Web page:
Fall sports are already in full swing, and preparation for winter sports is gearing up. At Advanced Ortho, our goal is to provide our community with the guidance, resources, and services you need to keep you active and enjoying all the seasons that Colorado has to offer. Sports are as diverse as the seasons, but several fall and winter sports – football, ice hockey, gymnastics, soccer, skiing, and figure skating – share body movements that can place extra strain on your hip and increase the risk for a tear of your hip labrum. As the leaves begin to fall, we’re looking at common symptoms and causes of hip injuries, tips for prevention, and how to get you back in the game.
What is a hip labrum?
Advanced imaging and in-depth studies have made game-changing advances in isolating sources of hip pain. Identification and treatment of hip labral tears are perfect examples of the fusion of science and technology to improve recovery and performance in sports. The hip labrum is a ring of cartilage that extends out from the bone of the hip socket to seal around the head or ball of the hip joint. Injuries, deformities, or repetitive twisting, pivoting, and cutting motions can cause a tear in the labrum. When the labrum is torn, the hip seal is broken, and the result is pain and loss of stability.
How do I avoid it? Given the nature of its socket seal, tears to the labrum can result from both trauma and repetitive motions that involve pivoting or twisting. Since many sports motions – from golf to ballet to gymnastics – incorporate these twisting motions, eliminating them from your activity is usually not practical. Instead, the best prevention comes from developing strength and flexibility. Your core, leg, and gluteal muscles can support your hips through the highest pressure points. You are most at risk when your hip is supporting your full body weight while your legs are pushing the limits of what would be considered your hips’ standard range of motion.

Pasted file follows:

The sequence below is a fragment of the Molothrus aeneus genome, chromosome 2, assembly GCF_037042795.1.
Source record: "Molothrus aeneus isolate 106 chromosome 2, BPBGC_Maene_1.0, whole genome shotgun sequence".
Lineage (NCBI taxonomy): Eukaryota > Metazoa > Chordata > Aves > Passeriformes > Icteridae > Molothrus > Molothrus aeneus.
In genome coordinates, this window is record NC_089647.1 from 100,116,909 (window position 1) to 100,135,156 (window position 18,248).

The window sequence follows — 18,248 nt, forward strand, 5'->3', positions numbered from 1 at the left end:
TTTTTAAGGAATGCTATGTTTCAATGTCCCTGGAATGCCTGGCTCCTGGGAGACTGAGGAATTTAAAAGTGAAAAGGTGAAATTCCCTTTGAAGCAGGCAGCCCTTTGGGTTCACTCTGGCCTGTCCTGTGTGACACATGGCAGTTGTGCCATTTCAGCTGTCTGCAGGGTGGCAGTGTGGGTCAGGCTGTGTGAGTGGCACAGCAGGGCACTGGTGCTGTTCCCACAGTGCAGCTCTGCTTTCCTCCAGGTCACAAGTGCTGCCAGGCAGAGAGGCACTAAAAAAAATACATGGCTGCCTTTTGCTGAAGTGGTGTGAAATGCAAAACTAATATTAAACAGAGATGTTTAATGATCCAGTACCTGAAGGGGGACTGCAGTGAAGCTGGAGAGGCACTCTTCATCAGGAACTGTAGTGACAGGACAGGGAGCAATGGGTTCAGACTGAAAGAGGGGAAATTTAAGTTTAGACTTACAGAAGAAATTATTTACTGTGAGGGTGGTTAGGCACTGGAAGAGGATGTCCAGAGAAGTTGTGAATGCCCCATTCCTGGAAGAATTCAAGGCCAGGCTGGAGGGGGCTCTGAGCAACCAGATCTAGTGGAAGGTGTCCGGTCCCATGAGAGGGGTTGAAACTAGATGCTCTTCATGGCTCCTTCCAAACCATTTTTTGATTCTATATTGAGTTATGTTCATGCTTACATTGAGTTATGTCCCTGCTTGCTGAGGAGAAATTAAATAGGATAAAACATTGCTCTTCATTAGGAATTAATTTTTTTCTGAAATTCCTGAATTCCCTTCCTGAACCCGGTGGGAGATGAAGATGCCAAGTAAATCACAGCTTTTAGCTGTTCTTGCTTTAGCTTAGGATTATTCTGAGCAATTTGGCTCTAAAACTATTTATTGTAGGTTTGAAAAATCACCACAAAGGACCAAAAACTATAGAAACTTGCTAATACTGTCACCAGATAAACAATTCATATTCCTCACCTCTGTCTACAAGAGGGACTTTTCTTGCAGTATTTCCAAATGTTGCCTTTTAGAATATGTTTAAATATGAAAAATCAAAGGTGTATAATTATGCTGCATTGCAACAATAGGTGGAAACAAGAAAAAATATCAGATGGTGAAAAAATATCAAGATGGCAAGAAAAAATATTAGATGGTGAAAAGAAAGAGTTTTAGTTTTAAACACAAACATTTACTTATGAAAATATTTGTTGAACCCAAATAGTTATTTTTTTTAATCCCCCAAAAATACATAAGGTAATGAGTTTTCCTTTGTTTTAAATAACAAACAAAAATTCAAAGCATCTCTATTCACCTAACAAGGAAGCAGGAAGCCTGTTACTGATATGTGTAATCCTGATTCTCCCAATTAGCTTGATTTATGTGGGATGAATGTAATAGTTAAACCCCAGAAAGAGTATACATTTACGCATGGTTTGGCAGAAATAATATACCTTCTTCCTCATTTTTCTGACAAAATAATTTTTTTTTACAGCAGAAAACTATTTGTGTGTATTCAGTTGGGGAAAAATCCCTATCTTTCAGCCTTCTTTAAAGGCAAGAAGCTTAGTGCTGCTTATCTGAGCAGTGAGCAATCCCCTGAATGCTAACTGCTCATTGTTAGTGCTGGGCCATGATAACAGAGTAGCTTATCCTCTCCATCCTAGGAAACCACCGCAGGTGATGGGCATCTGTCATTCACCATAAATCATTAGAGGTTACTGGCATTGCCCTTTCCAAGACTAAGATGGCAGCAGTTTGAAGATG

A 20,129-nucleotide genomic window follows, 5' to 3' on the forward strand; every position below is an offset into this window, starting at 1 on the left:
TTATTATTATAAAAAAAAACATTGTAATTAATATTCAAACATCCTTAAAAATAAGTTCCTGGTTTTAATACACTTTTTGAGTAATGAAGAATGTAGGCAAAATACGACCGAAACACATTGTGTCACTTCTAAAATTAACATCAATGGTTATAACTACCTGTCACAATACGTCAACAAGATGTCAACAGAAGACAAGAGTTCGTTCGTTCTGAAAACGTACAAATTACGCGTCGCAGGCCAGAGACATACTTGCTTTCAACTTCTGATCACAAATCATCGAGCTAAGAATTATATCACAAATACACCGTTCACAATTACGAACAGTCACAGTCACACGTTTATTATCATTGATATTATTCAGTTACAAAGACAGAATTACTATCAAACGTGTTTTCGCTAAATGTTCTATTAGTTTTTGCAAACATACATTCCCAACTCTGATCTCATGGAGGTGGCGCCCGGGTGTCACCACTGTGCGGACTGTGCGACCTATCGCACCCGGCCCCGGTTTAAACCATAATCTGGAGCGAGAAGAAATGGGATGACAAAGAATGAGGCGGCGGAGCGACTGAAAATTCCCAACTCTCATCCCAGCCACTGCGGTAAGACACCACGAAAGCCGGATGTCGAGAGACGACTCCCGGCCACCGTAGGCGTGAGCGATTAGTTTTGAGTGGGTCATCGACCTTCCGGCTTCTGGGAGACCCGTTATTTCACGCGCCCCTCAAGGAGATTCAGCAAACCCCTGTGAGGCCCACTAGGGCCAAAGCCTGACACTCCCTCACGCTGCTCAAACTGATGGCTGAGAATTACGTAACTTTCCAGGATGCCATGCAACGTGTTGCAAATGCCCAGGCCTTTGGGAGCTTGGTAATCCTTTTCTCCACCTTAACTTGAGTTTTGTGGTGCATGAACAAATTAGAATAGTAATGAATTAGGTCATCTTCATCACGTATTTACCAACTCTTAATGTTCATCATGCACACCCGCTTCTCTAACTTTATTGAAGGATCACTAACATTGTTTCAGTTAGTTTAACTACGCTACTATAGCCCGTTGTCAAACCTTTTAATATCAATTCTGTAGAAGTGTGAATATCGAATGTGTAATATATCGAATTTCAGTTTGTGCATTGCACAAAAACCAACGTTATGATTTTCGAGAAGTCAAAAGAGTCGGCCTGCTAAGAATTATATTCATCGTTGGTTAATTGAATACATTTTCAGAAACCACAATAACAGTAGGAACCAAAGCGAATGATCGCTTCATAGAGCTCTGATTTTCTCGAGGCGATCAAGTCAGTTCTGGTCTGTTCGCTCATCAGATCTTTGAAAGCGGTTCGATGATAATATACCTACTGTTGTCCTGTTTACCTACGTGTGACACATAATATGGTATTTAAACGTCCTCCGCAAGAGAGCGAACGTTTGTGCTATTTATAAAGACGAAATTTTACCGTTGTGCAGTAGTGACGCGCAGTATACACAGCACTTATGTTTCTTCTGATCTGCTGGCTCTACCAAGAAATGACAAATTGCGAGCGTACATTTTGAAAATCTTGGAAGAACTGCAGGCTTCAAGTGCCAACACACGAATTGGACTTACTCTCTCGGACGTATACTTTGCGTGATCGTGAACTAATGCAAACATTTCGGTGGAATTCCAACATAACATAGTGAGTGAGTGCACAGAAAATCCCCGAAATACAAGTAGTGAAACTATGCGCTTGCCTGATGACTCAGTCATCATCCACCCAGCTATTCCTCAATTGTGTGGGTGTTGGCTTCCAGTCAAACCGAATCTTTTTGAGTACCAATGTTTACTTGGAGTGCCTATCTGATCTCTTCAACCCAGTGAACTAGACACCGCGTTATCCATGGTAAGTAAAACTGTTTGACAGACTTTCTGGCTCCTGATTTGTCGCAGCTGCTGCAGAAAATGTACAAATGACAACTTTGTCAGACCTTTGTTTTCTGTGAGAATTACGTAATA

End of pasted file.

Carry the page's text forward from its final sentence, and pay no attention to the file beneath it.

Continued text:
Diagnosis: How do you know you have a torn labrum? Many times, a decline in performance can be the first indicator, as symptoms are not always immediately apparent. Other common indicators are pain (in your hip, deep groin, or the front part of your leg) and a locking/catching feeling in your hip as you walk or move from a seated position to standing.
Treatment: How can I fix it? Treatments for hip pain and a hip labral tear range from activity modification and therapy to surgical corrections. With advanced imaging, a sports medicine specialist can determine if a physical therapy regimen can empower your supportive muscle groups (core, glutes) to improve your condition; or if a surgical repair is necessary to restore you to full activity. Both options have the potential to relieve pain, restore stability, and return you to form. Technological advancements in treatment have taken the focus off of anxiety about hip surgery and put it exactly where it belongs – on your full recovery.
We may soon feel a change of the seasons in our bones, but bone discomfort – chill or other – should never come from your sports’ motions and movements. Enjoy Colorado and enjoy fall sports, but, along the way, be informed, be prepared and Be Active!